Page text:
Divorce can really suck. Two people, at one time so in love they committed to spend the rest of their lives together, find themselves communicating through lawyers and dividing assets and possessions so they can start their lives over again — on their own.
But for families with children, there’s a whole other layer of complication and planning, and too often kids don’t have a voice in what’s happening. The only measure of control kids may have (at certain ages and in some states/countries) is choosing which parent’s house they would like to live in. But that’s just geography.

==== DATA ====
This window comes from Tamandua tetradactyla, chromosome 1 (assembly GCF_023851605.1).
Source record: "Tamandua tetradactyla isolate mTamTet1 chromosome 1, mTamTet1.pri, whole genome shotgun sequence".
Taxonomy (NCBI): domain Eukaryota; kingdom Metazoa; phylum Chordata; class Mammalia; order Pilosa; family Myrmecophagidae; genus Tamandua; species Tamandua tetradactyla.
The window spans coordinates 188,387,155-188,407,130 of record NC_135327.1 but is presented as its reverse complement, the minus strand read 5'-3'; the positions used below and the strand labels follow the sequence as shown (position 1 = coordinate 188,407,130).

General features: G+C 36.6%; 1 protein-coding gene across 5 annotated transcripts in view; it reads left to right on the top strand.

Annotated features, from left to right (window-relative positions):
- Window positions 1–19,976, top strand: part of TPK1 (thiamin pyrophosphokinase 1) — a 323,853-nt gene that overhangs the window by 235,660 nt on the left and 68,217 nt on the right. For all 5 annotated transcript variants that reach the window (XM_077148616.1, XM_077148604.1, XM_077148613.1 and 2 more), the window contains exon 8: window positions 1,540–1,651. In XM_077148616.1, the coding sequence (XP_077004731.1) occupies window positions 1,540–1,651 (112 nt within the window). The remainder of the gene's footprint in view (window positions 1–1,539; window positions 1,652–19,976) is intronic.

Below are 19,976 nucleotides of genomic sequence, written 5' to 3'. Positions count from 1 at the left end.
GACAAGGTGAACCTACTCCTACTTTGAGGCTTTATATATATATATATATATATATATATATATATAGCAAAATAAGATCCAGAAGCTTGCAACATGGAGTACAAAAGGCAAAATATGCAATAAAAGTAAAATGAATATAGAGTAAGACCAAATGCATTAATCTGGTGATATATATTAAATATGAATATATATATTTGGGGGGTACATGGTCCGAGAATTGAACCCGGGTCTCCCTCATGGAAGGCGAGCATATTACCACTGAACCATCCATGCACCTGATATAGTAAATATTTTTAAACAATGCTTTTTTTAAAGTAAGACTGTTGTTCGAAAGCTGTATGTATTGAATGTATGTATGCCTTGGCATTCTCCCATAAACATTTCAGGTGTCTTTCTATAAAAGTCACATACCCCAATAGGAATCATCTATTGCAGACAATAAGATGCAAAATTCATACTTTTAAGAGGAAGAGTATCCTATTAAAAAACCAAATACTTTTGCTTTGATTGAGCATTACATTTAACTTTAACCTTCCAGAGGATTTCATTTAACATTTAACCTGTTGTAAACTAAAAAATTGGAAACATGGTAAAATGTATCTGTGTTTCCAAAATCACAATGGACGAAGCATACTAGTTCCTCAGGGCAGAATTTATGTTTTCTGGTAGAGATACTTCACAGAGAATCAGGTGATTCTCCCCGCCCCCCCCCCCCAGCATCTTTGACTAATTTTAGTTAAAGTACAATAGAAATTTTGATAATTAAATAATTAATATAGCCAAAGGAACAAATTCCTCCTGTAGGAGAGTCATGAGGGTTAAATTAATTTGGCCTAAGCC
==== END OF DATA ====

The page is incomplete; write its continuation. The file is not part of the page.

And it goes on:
What about the feelings that accompany a house torn apart, and their unspoken expectations of a life lived with a whole family?
The most vivid and painful memories many kids from divorced families have of early childhood aren’t of playground scuffles, skinned knees or getting in trouble. Instead, they relive scenes from their parents’ divorce. Kids of all ages — some barely aware of their own roles in the world — are acutely aware of events, situations and actions in families divided.
Read the rest of this article by Tara Kenned-Kline in Huffpost here